What is a Raw Diet?

An ever growing number of pet foods are marketed as primal, biologically appropriate, natural, holistic, fresh, and on and on. But these terms (which are often no more than marketing buzzwords) should not be confused with a raw diet.

Quite simply: raw diets are products produced (or prepared at home) for dogs and cats that are designed to mimic what their ancestors would have consumed in their natural environments.

As you may have gathered from previous reading here, the primary attributes include:

Quality animal proteins not only make up a plurality (just over 50% pre-cooked weight) of the ingredients, but the overwhelming majority (at least 80%) of the ingredients.

Because so much of the diet is comprised of quality proteins and fats, there is little to no carbohydrate content--eliminating the potential for countless health problems related to excess carb consumption in carnivores. (Even omnivorous humans are eating far too many carbs: with devastating consequences.)

As you surely guessed: the food isn't cooked; it's completely raw. Thus the maximum nutritional value (including good bacteria and enzymatic activity) are preserved. This can be achieved both through freezing and freeze-drying for shelf stability.

Common Concerns:

When we discuss the benefits of feeding a raw diet with our customers, their concerns or objections typically fall into two categories: objections raised by their veterinarian, and the customer’s own questions regarding their ability to properly execute it. We’ll tackle the veterinary category first:

Veterinarians' Objections:

Raw diets are unsafe - The American Veterinary Medical Association (AVMA) is so convinced that they even went public with an official statement opposing raw diets. But are they really unsafe? Millions of pet owners regularly enjoy eating grilled, seared, or in the case of sushi, even entirely raw meats with their meals. In each case, raw meats are handled in the preparation process.

What’s more, dry kibble foods have been recalled far more often than raw diets, http://www.dogsnaturallymagazine.com/vet-raw-food-prescription-dog-diet, often for the same problems that veterinarians typically cite when declaring raw diets to be ‘risky’.

Pathogen risk - Expanding on the salmonella issue in particular: the AVMA cites the risk of exposing pet owners to salmonella and other pathogens as their main objection to raw diets. But as the article above notes: no confirmed cases of salmonellosis have ever been associated with raw pet diets. There have, however, been cases where pet owners contracted salmonellosis after feeding raw meat purchased at the grocery store to their pets. Perhaps it’s our own food supply that should scare us?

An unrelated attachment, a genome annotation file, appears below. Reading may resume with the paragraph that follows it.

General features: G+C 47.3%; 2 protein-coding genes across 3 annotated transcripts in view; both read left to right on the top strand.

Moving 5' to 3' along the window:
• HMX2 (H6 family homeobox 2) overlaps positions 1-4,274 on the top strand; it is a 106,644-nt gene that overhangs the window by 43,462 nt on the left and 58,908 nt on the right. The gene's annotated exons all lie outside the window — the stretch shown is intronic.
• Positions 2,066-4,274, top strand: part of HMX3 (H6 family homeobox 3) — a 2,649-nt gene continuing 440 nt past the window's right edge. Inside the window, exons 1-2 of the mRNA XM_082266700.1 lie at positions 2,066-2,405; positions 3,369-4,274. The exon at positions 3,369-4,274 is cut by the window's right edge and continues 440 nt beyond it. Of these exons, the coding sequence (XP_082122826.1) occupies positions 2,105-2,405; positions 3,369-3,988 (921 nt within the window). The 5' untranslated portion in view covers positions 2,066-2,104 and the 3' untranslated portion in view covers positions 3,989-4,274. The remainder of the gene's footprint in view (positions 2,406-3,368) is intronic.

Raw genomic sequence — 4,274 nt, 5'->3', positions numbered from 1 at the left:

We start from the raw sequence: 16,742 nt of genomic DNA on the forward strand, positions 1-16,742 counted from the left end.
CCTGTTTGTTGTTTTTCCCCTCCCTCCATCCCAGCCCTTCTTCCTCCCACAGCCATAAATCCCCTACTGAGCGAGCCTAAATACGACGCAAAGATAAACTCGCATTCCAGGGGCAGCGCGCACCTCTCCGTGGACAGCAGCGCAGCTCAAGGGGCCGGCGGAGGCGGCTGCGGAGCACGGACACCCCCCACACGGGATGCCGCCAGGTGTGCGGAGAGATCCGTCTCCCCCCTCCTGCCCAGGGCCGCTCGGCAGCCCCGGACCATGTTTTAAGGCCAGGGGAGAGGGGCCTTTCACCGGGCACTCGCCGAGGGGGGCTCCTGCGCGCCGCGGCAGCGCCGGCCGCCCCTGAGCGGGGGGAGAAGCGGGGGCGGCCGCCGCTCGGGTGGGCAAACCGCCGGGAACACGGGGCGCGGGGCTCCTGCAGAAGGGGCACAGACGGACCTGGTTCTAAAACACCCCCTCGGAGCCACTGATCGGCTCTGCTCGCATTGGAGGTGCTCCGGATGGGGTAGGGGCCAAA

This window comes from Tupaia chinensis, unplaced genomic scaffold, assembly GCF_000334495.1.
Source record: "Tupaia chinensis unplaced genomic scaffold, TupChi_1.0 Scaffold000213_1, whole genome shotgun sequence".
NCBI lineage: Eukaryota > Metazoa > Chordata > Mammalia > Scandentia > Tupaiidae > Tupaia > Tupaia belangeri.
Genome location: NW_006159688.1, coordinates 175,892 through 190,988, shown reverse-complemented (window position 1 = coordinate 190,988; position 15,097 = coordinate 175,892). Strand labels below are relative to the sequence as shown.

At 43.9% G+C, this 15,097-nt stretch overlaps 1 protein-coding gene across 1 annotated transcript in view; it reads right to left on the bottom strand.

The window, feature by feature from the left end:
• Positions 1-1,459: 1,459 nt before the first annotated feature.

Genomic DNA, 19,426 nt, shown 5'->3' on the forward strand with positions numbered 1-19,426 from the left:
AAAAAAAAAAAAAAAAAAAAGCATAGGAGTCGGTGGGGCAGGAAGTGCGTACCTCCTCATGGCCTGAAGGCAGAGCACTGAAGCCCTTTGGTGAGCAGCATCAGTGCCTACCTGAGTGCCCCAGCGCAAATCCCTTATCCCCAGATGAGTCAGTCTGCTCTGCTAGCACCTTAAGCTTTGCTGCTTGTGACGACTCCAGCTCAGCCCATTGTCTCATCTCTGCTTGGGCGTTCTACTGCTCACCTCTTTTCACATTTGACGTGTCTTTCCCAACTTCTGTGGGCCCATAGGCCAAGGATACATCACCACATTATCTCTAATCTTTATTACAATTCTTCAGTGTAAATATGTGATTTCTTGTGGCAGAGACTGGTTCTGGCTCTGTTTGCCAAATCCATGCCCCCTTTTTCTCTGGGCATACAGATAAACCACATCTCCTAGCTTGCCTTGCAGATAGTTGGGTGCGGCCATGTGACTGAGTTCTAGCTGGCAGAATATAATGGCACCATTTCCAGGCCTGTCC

Perhaps the AVMA knows that citing risk to pets would be disingenuous given that dry kibble foods test positive for salmonella far more often, and that studies have shown similar levels of such pathogens in examinations of both raw-fed and kibble-fed dogs (i.e. normal levels of such pathogens exist in normal, healthy animals).

They’re not ‘complete and balanced’ - This one’s easy; vets love to reference AAFCO standards for pet food when advising their clients. What’s particularly disingenuous (or even ignorant) about suggesting that raw diets aren’t complete and balanced is that raw diets sold in pet supply stores like Joey’s adhere to the same AAFCO standards that veterinarians trust when evaluating dry kibble foods. Sometimes mention will be made of the supposedly more ‘stringent’ feeding trials--as compared to the more frequently used nutrient profiles--that many dry foods have completed, but this is a farce, http://rawfed.com/myths/standards.html. 

Customer Concerns:

It’s inconvenient - Several companies now offer kibble shaped raw diets that can be poured and served--thawing in minutes! Examples include: Stella & Chewy’s Dinner Morsels, Vital Essentials Niblets, Primal Pronto, and Instinct Raw Bites.

Handling raw meat around children or dogs with compromised immune systems - Many raw food companies also offer foods treated with a process called High Pressure Processing/Pasteurization (HPP). This kills pathogens without cooking the food (another reason why veterinarians don’t have a leg to stand on with the ‘safety’ argument).

It’s too expensive - Not compared to prescription diets! Seriously though: you’ll no longer be purchasing all of those bags of empty calories, so your food budget will go much further. Plus, your dog won’t need those thousand dollar vet bills anymore!


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